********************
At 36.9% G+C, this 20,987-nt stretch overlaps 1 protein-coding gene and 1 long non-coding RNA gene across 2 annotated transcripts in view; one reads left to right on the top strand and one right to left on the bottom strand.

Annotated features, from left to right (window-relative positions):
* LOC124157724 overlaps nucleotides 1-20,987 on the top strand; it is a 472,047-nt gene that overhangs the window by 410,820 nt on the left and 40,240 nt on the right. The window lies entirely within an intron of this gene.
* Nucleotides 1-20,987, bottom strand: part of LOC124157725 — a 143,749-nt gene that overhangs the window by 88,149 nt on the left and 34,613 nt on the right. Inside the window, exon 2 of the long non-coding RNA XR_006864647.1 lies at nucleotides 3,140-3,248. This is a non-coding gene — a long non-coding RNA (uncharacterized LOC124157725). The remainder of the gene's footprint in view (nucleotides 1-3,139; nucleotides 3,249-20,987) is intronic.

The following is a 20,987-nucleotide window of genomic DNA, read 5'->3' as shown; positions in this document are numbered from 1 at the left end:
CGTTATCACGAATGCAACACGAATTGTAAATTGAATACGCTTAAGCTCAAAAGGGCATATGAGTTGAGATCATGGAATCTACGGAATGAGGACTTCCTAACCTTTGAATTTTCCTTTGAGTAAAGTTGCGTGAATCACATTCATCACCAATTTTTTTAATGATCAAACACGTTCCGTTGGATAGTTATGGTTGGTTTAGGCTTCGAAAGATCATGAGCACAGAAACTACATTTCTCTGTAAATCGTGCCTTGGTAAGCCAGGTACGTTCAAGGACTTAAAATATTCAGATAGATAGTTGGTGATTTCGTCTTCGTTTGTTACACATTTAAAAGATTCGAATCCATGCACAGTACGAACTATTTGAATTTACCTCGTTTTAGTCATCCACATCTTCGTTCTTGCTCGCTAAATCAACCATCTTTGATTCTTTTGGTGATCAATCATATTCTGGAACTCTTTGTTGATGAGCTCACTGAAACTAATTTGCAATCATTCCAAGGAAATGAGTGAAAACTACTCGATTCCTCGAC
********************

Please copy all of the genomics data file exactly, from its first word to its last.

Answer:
At 36.9% G+C, this 20,987-nt stretch overlaps 1 protein-coding gene and 1 long non-coding RNA gene across 2 annotated transcripts in view; one reads left to right on the top strand and one right to left on the bottom strand.

Annotated features, from left to right (window-relative positions):
* LOC124157724 overlaps nucleotides 1-20,987 on the top strand; it is a 472,047-nt gene that overhangs the window by 410,820 nt on the left and 40,240 nt on the right. The window lies entirely within an intron of this gene.
* Nucleotides 1-20,987, bottom strand: part of LOC124157725 — a 143,749-nt gene that overhangs the window by 88,149 nt on the left and 34,613 nt on the right. Inside the window, exon 2 of the long non-coding RNA XR_006864647.1 lies at nucleotides 3,140-3,248. This is a non-coding gene — a long non-coding RNA (uncharacterized LOC124157725). The remainder of the gene's footprint in view (nucleotides 1-3,139; nucleotides 3,249-20,987) is intronic.

The following is a 20,987-nucleotide window of genomic DNA, read 5'->3' as shown; positions in this document are numbered from 1 at the left end:
CGTTATCACGAATGCAACACGAATTGTAAATTGAATACGCTTAAGCTCAAAAGGGCATATGAGTTGAGATCATGGAATCTACGGAATGAGGACTTCCTAACCTTTGAATTTTCCTTTGAGTAAAGTTGCGTGAATCACATTCATCACCAATTTTTTTAATGATCAAACACGTTCCGTTGGATAGTTATGGTTGGTTTAGGCTTCGAAAGATCATGAGCACAGAAACTACATTTCTCTGTAAATCGTGCCTTGGTAAGCCAGGTACGTTCAAGGACTTAAAATATTCAGATAGATAGTTGGTGATTTCGTCTTCGTTTGTTACACATTTAAAAGATTCGAATCCATGCACAGTACGAACTATTTGAATTTACCTCGTTTTAGTCATCCACATCTTCGTTCTTGCTCGCTAAATCAACCATCTTTGATTCTTTTGGTGATCAATCATATTCTGGAACTCTTTGTTGATGAGCTCACTGAAACTAATTTGCAATCATTCCAAGGAAATGAGTGAAAACTACTCGATTCCTCGAC